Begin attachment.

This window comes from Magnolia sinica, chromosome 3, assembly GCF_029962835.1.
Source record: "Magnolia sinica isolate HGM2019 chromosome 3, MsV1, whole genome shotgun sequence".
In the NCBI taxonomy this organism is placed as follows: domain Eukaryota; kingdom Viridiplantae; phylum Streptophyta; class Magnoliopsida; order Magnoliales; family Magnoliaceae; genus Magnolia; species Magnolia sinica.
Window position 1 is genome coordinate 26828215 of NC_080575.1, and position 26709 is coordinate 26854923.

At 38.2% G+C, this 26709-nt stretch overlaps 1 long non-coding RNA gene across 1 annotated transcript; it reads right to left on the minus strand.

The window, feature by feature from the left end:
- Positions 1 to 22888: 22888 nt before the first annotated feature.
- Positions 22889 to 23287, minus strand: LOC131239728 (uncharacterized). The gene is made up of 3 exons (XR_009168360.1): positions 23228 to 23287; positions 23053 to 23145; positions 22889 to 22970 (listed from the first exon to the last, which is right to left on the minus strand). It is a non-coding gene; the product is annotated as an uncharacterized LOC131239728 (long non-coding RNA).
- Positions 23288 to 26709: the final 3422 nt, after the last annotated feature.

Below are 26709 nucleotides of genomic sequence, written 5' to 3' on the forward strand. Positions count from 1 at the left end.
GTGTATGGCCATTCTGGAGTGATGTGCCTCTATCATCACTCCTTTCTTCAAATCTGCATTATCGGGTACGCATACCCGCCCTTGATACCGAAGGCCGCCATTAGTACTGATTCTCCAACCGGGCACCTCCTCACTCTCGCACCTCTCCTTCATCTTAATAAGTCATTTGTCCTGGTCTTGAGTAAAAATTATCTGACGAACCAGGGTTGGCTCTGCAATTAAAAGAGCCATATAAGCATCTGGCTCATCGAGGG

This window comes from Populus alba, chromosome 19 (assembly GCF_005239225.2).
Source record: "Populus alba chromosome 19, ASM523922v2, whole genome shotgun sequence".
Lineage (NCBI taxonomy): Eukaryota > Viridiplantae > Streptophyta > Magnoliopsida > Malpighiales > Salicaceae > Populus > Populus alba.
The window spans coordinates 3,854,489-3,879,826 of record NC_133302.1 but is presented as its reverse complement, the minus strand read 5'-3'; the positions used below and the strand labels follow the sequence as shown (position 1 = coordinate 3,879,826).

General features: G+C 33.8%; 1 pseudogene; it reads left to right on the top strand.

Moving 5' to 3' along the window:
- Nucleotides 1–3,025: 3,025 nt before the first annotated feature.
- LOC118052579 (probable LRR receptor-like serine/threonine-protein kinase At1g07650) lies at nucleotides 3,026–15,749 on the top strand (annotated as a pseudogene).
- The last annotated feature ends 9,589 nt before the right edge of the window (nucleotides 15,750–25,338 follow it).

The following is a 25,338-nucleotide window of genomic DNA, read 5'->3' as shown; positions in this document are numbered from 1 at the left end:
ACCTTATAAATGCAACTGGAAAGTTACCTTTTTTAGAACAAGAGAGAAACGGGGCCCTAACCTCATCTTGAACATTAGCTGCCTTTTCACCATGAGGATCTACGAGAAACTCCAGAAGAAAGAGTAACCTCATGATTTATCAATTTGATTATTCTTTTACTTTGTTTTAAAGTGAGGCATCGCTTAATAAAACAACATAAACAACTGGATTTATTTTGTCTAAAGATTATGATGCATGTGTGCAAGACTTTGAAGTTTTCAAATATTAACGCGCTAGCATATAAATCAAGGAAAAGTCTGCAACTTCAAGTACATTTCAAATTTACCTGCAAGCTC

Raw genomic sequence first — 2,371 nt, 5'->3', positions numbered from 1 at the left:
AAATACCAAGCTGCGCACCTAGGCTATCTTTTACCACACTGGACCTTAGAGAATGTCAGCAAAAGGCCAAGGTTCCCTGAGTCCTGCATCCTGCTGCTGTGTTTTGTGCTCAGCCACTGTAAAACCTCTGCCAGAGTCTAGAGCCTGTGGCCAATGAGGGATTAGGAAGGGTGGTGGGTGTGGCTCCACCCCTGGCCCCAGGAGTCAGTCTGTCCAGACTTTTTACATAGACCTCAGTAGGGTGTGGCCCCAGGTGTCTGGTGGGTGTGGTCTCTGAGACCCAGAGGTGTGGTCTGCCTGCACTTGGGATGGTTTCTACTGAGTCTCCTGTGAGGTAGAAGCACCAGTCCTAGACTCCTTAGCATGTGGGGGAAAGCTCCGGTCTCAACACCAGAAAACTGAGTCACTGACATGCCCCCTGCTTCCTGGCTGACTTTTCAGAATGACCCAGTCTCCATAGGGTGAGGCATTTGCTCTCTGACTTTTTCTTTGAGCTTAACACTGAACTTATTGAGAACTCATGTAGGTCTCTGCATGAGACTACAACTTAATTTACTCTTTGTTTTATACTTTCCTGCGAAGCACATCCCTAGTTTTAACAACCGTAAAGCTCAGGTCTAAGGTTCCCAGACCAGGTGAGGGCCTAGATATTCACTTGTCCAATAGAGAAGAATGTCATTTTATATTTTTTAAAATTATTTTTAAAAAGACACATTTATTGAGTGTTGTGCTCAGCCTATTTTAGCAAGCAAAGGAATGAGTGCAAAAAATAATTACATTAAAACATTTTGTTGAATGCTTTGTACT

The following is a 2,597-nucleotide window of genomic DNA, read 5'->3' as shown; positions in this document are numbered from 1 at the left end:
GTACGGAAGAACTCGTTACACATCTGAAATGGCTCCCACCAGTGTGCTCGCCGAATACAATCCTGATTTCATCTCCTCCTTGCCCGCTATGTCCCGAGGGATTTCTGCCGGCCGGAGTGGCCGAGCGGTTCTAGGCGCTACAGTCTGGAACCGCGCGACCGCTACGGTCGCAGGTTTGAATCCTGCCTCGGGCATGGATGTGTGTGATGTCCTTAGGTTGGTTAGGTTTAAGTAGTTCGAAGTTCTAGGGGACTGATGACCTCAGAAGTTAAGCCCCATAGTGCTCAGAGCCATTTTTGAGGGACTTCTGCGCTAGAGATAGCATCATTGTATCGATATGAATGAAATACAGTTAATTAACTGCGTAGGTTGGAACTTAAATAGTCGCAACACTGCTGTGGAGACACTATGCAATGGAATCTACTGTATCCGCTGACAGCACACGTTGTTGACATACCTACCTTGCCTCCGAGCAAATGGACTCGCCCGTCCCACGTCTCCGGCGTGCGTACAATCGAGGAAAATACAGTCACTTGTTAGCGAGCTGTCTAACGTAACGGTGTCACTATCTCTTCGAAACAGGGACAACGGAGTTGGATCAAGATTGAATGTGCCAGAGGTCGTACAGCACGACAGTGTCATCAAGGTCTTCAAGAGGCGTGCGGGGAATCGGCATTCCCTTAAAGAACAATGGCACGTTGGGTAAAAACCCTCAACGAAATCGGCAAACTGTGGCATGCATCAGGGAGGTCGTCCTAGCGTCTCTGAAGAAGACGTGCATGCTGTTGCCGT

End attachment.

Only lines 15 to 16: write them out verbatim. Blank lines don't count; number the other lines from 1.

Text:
The window spans coordinates 3,854,489-3,879,826 of record NC_133302.1 but is presented as its reverse complement, the minus strand read 5'-3'; the positions used below and the strand labels follow the sequence as shown (position 1 = coordinate 3,879,826).

General features: G+C 33.8%; 1 pseudogene; it reads left to right on the top strand.